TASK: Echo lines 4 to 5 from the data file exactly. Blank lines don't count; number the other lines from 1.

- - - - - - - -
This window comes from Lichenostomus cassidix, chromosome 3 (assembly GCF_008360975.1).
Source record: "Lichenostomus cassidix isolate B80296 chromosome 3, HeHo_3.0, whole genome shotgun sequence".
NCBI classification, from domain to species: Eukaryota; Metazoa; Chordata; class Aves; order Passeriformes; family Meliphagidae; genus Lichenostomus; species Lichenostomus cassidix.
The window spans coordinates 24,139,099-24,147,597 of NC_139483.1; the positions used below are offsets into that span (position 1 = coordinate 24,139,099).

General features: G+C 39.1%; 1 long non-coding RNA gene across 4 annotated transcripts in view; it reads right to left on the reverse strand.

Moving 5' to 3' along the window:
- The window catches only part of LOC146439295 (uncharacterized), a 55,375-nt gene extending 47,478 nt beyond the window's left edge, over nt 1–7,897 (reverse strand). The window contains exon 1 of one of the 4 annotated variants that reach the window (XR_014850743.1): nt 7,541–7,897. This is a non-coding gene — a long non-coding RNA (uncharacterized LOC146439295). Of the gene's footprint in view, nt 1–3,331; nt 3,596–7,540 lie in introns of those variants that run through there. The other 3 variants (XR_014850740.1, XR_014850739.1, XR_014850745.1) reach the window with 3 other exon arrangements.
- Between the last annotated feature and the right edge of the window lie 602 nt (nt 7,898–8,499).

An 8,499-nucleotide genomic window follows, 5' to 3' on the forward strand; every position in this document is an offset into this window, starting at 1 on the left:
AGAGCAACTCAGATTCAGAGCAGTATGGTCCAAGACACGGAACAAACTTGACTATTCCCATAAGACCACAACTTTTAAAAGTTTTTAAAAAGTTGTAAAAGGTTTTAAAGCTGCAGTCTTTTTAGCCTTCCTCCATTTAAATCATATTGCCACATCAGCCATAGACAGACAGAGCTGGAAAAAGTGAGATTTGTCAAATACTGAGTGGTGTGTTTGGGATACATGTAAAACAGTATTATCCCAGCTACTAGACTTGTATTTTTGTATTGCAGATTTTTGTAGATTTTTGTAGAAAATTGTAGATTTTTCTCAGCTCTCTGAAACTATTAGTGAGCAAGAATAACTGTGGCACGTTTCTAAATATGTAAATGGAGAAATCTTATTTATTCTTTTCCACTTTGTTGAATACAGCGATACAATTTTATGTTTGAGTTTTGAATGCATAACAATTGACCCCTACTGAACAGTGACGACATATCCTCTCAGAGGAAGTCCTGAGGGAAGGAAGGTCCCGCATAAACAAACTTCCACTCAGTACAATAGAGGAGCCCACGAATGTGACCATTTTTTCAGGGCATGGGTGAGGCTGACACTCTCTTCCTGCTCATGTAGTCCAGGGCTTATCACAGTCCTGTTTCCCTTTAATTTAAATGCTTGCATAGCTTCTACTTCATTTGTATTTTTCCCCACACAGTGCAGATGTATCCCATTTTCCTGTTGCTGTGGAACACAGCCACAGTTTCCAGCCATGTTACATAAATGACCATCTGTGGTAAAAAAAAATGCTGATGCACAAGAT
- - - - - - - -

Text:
The window spans coordinates 24,139,099-24,147,597 of NC_139483.1; the positions used below are offsets into that span (position 1 = coordinate 24,139,099).

General features: G+C 39.1%; 1 long non-coding RNA gene across 4 annotated transcripts in view; it reads right to left on the reverse strand.